One. issue we’ve not discussed much around here is the fact that the Wheat Belly lifestyle in which we eliminate wheat and grains is also a reduced cadmium lifestyle.
Cadmium is a naturally-occurring heavy metal found in the earth’s crust. Industrialization with practices such as mining, coal-burning, smelting, etc. have mobilized cadmium in the environment, thereby exposing us to higher levels through water and air. Smokers have an especially high exposure, as the tobacco plant concentrates cadmium that is, in turn, inhaled by cigarette smoking. (This may be one of the factors causing coronary heart disease in smokers.)
We know that cadmium is concentrated in the kidney where it exerts toxic effects and, at sufficiently high levels, can cause kidney damage. Observational evidence also suggests that there is increased risk for cancers of the lung, breast, prostate, pancreas, urinary bladder, uterus, nasopharynx, and non-Hodgkin’s lymphoma, as well as osteoporosis and learning disabilities in children. Cadmium is cleared very slowly over many decades. It means that ongoing exposure causes cadmium to accumulate as we age.
Cadmium is surprisingly ubiquitous in the food supply occurring at higher levels in common foods such as sunflower seeds, iceberg lettuce, and cocoa powder. But, for most people, wheat and grains are the dominant source of dietary cadmium:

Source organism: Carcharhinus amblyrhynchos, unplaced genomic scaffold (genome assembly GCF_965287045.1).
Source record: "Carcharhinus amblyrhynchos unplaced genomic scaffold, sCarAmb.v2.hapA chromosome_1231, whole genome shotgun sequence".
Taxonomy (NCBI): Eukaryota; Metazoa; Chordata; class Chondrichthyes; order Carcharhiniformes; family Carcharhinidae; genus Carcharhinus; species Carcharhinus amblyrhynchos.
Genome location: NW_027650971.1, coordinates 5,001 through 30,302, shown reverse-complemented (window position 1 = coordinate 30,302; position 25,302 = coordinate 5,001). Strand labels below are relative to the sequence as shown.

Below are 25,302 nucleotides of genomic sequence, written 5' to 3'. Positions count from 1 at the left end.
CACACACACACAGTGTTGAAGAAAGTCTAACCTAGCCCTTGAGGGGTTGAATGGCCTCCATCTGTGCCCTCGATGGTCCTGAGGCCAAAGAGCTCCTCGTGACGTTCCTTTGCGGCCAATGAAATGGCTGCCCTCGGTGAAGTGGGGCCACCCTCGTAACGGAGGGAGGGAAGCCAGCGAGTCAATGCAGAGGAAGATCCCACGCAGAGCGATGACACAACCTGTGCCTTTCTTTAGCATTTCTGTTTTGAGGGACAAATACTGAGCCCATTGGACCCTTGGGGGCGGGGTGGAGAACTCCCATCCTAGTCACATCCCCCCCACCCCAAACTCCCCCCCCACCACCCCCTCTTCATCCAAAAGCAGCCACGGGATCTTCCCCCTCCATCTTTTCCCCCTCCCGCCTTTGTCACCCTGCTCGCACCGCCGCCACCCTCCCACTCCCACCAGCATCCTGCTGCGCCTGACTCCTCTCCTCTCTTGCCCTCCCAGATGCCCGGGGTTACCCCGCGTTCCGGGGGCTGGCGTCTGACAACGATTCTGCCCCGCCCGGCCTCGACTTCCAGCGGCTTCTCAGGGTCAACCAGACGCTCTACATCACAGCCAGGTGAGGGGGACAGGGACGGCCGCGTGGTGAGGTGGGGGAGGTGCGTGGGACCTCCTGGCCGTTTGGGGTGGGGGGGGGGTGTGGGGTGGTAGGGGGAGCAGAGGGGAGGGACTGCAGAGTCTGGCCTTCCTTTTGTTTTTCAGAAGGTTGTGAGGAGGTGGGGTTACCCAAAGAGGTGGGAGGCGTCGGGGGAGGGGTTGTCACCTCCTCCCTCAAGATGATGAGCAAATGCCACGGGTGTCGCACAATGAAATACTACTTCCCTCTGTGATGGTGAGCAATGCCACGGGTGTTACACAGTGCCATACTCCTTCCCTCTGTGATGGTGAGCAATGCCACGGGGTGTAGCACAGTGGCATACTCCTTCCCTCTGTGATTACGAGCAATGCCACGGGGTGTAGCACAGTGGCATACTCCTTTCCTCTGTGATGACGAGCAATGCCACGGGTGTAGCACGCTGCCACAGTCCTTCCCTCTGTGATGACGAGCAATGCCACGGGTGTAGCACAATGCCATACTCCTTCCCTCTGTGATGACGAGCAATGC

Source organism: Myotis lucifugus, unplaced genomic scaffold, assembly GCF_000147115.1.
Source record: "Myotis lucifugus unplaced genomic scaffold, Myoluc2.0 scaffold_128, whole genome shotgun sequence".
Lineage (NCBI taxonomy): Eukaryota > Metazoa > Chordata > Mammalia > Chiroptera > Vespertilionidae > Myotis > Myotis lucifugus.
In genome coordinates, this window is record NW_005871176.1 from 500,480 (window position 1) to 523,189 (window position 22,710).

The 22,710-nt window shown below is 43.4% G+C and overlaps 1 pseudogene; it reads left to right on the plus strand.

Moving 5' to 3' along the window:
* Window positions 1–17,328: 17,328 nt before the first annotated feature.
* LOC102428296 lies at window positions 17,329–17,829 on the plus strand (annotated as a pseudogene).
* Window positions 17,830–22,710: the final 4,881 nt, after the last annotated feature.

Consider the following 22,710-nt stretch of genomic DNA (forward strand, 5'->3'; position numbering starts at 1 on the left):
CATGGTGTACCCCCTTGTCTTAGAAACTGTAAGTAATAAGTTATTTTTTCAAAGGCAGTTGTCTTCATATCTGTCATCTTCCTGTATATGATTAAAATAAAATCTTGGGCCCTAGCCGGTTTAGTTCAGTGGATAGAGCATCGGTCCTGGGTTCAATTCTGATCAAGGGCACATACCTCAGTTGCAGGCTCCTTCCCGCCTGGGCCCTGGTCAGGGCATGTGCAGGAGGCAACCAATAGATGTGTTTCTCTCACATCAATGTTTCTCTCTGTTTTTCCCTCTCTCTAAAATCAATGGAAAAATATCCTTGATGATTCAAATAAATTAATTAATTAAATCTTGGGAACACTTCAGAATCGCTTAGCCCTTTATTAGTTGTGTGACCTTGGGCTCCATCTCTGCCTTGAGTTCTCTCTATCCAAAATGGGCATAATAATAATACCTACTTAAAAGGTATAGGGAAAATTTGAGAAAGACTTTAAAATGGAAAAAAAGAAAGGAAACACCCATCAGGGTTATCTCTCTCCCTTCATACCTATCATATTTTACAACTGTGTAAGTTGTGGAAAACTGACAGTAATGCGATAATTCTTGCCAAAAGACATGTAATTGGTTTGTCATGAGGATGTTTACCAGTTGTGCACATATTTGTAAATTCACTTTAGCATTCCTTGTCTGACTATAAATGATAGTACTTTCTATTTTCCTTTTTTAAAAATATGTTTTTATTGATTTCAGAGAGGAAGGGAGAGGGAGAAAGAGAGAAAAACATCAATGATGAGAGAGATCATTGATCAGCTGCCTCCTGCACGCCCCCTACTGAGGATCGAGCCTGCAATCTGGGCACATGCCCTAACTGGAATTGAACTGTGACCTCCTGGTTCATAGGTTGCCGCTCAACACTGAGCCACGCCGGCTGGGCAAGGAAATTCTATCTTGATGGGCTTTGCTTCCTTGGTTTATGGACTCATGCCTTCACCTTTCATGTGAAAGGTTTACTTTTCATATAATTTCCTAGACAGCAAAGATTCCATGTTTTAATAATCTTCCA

The Wheat Belly lifestyle in which we banish all wheat and grains is therefore a big step towards reducing your exposure to this toxic metal. Thankfully, the average intake of cadmium nowadays is around 5 mcg per day, a reduction compared to prior decades, a decline that likely derives from legislation reducing industrial air and water pollution, less reliance on phosphate fertilizers, and the decline in cigarette smoking. So cutting back on wheat and grains makes a considerable dent in your cadmium intake.
The benefits of eliminating wheat and grains derive from two factors:
- Wheat and grain products, including corn and rice, are dominant sources of dietary cadmium.
- Elimination of wheat and grains eliminates a major source of phytates. Recall that phytates bind positively-charged minerals such as iron, zinc, magnesium, and calcium. These minerals, when present, block the intestinal absorption of cadmium. When phytates are in the vicinity, they bind these minerals, making them unavailable to compete with cadmium, instead just lost in the toilet. If there is a lack of iron, zinc, or magnesium, cadmium absorption can increase as much as ten-fold.
Surely, there are other sources of cadmium. Smokers have 3- to 5-fold greater levels of cadmium in blood and urine due to inhalation of cigarette smoke. People who work in certain industries such as mining, paint manufacturing, farm work, plastics and others (See OSHA for a full listing.) can also experience occupational exposure. For us non-smokers who are not involved in a high-risk industry, however, cadmium exposure comes through food. Vegetarians are at special risk for cadmium accumulation, since their diet typically contains three-fold greater cadmium, while also lacking zinc and heme iron (both lacking in a vegetarian diet), as well as the phytate mineral-binding effect. (The USDA has performed an exhaustive analysis of the cadmium content of various foods, available to review here.)
But just by engaging in a wheat/grain-free lifestyle, you have gained substantial advantage in managing your cadmium status.